Employee Ownership: good for SMEs
A report entitled Model Growth: Do employee-owned businesses deliver sustainable performance was published in January 2010 by amongst others, Professor Joseph Lampel, Professor in Strategic Management at Cass Business School, City University, London.
The report is based on a survey of 41 employee-owned businesses (EOBs) and 22 non-EOBs in the UK, and draws upon secondary data on the commercial performance of 49 EOBs and 204 non-EOBs.
It is stated that the EOB sector, where companies are wholly or substantially owned by their staff, is estimated to be worth £25 billion per annum, equivalent to 2% of the UK's GDP.
The analysis highlighted the commercial benefits of EOBs as against their more traditional counterparts: a snapshot of the report's findings reveals that EOBs are at least as profitable as non-EOBs, and those firms with fewer than 75 employees do significantly better than non-EOBs of a similar size, in terms of profit before tax. It is apparent that EOBs have the ability to create jobs faster, and it is a feature that EOBs tend to be more resilient over the business cycle they have a lower risk of business failure, and during the recession have outperformed the market, demonstrating more stable performance and less variability in sales.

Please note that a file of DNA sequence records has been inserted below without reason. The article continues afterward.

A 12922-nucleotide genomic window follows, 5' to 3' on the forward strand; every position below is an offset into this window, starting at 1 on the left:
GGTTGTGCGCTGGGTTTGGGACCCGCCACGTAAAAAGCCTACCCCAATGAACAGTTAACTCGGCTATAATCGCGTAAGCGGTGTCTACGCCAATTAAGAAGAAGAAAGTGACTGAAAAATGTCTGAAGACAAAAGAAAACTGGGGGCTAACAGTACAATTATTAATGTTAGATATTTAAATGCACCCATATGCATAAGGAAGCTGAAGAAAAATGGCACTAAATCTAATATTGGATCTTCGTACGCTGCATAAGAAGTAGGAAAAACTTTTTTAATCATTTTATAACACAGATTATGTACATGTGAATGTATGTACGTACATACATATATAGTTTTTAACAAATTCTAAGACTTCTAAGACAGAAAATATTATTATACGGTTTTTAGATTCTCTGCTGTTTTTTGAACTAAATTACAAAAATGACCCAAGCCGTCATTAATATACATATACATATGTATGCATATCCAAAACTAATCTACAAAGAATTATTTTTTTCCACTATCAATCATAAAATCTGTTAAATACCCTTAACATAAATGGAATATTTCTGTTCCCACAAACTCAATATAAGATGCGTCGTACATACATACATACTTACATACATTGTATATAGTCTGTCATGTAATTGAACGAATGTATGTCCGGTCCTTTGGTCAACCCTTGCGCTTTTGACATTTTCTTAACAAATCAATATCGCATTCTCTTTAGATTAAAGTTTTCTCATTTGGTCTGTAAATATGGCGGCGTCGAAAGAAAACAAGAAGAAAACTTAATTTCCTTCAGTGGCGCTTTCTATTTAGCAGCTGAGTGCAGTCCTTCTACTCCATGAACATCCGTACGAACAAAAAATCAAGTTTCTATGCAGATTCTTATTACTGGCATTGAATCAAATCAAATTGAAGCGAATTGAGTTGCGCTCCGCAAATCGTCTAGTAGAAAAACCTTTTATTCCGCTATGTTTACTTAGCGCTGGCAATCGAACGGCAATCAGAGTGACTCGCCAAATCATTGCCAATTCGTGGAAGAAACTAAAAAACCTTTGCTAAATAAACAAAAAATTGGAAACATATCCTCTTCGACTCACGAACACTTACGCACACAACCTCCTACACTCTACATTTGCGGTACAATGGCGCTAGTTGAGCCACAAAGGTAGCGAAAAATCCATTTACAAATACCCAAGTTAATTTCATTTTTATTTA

In the wake of the global recession, policy makers are acknowledging the potential of employee ownership in both the private and public sectors. However, the report stresses the barriers to growth historically endured by EOBs namely, access to finance and the regulatory environment in general.
The time would therefore appear ripe for Government and business to work together to create the conditions that may lead to a fairer, more responsible form of capitalism, and the promotion of wider employee ownership of firms in the future.
If you would like to discuss methods of transferring ownership to your employees through equity based rewards, please call one of our advisers on 020 8949 5522.